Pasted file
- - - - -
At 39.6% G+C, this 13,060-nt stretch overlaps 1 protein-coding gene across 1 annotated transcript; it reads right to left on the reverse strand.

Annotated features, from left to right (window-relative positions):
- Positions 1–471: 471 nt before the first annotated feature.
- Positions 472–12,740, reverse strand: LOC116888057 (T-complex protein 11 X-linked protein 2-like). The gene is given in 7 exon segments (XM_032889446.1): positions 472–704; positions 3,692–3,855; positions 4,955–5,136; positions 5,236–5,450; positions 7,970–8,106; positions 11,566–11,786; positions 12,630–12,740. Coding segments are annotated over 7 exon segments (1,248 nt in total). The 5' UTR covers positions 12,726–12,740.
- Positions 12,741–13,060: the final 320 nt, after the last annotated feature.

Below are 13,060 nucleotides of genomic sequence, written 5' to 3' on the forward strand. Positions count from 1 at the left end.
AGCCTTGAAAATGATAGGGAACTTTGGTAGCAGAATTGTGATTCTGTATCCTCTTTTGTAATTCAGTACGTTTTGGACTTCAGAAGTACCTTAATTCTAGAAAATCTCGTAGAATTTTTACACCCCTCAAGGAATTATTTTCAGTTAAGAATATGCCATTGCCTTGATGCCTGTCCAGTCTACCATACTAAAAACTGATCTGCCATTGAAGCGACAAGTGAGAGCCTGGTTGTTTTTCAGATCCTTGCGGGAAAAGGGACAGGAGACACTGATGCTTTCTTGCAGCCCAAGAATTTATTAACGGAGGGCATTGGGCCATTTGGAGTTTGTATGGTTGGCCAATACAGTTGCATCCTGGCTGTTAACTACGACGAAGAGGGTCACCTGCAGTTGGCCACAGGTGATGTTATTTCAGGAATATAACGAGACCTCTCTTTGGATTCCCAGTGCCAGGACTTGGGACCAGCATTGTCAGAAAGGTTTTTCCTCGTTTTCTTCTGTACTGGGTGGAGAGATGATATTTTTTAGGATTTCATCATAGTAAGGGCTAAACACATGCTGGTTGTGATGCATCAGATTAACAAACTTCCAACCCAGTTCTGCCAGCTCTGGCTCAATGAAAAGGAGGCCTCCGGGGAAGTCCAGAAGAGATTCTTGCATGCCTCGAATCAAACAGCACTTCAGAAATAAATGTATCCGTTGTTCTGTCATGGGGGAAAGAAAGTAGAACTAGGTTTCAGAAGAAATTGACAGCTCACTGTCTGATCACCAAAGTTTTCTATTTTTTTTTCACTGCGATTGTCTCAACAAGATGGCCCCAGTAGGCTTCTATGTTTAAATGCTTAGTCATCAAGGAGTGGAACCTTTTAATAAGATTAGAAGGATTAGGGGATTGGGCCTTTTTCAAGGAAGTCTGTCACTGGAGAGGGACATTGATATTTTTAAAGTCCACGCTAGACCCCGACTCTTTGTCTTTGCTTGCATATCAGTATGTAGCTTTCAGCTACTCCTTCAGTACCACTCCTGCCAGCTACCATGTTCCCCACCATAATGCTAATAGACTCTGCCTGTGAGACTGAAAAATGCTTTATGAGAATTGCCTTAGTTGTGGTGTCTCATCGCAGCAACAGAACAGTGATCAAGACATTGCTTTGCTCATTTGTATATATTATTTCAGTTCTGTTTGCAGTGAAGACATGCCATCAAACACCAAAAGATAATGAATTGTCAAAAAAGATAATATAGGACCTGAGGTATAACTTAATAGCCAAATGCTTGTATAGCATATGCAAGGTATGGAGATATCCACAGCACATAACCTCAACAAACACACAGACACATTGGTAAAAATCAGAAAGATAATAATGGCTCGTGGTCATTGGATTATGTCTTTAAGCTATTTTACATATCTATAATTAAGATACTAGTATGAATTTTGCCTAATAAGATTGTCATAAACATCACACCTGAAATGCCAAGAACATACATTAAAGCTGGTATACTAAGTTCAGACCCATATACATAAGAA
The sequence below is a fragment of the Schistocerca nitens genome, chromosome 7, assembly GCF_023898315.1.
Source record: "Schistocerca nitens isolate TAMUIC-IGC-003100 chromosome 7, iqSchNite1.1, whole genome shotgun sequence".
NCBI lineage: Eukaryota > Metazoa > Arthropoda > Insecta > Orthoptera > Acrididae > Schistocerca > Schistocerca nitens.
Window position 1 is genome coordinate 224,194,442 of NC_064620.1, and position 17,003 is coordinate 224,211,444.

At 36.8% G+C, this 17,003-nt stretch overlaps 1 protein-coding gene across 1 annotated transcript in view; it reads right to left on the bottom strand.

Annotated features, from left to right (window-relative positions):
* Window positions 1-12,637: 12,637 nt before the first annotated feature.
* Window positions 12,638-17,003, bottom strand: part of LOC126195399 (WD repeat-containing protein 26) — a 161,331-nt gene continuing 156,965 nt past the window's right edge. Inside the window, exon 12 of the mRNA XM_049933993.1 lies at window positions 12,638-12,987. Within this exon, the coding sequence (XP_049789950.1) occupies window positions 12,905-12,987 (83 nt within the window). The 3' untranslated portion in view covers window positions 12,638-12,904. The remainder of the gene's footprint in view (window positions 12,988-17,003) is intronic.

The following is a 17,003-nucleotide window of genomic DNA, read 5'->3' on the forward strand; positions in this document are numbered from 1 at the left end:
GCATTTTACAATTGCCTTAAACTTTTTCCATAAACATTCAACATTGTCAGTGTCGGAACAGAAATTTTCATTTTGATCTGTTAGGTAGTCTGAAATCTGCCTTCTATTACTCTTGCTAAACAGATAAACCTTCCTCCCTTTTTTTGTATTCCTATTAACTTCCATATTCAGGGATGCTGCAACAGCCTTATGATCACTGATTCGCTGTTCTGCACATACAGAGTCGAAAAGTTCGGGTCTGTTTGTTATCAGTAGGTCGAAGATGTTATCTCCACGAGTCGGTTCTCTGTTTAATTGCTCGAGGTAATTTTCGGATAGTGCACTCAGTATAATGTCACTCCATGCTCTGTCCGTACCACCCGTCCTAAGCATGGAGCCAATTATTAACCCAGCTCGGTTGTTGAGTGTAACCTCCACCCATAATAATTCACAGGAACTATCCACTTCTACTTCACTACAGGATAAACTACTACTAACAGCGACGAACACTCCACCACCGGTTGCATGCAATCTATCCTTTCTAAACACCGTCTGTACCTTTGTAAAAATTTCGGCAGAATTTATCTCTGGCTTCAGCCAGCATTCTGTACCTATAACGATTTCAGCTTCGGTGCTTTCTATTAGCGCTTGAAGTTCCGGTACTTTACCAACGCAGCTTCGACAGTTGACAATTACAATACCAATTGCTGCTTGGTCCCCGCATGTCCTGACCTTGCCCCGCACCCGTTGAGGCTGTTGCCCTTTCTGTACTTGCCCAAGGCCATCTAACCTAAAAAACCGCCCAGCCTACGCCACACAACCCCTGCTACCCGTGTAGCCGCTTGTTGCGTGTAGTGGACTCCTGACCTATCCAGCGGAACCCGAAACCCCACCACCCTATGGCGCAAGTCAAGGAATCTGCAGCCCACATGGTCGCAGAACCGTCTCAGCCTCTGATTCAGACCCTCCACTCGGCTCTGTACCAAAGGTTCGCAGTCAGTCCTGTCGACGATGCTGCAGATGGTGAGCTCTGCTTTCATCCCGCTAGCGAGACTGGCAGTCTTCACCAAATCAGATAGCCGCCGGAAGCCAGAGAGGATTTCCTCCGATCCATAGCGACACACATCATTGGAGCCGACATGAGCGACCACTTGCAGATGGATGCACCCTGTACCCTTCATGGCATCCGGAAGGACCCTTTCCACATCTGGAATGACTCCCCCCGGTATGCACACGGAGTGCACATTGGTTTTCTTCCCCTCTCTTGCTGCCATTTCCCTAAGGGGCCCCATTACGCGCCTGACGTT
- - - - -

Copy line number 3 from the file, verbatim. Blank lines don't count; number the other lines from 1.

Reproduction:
- Positions 1–471: 471 nt before the first annotated feature.